Google and the Connecticut-led coalition of 40 US states will avoid court and begin negotiations that are aimed at settling issues related to Google’s collection of personal data over unsecured WiFi networks.
In a press release issued today (PDF), newly-elected Connecticut Attorney General George Jepsen says the coalition will not pursue a demand issued last month that Google produce the data it had collected. The previous AG, Richard Blumenthal, had hinted that he would consider legal action if Google resisted giving over the data.
According to today’s announcement, Google has made a few concessions in exchange for not having to produce the data:
Google has now stipulated that while collecting network identification information for use in offering “location aware” services, it did in fact collect and store the payload data that contained private information.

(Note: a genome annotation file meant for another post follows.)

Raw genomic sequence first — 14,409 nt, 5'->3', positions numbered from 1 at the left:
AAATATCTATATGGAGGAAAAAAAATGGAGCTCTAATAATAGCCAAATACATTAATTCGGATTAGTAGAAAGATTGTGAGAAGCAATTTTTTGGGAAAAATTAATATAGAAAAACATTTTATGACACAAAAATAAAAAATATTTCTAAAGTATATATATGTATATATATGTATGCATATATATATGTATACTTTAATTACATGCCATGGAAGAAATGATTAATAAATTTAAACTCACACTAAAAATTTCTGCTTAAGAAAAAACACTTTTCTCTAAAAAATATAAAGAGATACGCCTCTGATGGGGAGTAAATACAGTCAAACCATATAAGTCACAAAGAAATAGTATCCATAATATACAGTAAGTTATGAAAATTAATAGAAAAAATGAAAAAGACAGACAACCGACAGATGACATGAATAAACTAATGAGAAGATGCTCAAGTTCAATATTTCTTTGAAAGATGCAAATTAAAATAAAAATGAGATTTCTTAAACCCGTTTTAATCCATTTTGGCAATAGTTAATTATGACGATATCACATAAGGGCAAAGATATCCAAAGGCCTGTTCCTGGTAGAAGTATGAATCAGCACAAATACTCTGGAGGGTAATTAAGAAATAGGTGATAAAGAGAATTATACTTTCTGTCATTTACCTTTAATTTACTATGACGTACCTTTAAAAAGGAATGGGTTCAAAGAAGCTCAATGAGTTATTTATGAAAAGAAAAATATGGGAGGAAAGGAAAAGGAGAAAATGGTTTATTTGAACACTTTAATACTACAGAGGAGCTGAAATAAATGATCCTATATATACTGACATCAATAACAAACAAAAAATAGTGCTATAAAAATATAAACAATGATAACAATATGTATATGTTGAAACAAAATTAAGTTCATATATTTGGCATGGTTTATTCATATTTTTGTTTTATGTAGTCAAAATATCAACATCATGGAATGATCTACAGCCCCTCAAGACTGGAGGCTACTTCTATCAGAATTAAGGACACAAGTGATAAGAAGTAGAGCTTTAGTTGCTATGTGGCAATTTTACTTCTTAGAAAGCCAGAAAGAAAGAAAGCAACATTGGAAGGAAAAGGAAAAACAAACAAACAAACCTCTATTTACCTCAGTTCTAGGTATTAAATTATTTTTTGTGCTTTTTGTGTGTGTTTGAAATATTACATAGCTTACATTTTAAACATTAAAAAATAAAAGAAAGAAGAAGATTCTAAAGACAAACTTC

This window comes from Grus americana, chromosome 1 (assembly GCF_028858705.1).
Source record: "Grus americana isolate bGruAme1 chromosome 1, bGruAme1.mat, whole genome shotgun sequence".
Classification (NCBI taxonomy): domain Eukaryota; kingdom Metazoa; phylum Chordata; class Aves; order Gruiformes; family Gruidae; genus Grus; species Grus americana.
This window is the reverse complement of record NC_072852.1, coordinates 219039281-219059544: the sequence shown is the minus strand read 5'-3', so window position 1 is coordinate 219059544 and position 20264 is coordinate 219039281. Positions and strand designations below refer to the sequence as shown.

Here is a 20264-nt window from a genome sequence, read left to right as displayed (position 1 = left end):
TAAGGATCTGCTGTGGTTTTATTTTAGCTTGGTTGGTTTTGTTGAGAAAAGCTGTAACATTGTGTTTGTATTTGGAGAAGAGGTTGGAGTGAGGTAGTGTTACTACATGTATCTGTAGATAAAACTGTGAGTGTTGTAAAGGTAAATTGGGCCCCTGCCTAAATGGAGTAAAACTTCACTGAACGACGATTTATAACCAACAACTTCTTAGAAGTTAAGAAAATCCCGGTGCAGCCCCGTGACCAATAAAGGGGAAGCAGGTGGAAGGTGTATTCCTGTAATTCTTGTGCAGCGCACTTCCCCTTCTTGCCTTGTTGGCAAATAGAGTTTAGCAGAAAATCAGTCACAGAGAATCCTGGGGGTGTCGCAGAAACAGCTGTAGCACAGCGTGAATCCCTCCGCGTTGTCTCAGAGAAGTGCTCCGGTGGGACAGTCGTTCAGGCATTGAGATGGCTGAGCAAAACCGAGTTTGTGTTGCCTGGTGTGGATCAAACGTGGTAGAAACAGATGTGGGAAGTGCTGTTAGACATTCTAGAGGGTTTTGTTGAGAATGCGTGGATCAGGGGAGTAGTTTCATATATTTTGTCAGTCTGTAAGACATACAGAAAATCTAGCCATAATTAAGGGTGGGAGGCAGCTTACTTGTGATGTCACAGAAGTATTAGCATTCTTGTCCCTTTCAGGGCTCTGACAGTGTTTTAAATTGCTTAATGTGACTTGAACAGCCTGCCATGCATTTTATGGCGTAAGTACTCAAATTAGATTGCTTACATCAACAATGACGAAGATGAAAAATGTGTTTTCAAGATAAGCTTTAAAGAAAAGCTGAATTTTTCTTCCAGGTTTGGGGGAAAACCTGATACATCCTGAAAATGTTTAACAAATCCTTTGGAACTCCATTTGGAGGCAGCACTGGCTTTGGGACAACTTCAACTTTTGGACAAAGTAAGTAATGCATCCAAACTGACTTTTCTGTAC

In particular, Google stipulates, for purposes of settlement discussions, that the payload data collected contained URLs of requested Web pages, partial or complete e-mail communications or other information, including confidential and private information the network user was transmitting over the unsecured network while Google’s Street View car was within range.
Google also will not contest during settlement negotiations that such private information was collected every day that the Street View cars operated.
Google has repeatedly said the data collection was accidental. A number of jurisdictions continue to investigate the matter. See Google Maps Privacy: The Street View & Wifi Scorecard for more information.
(via All Things D)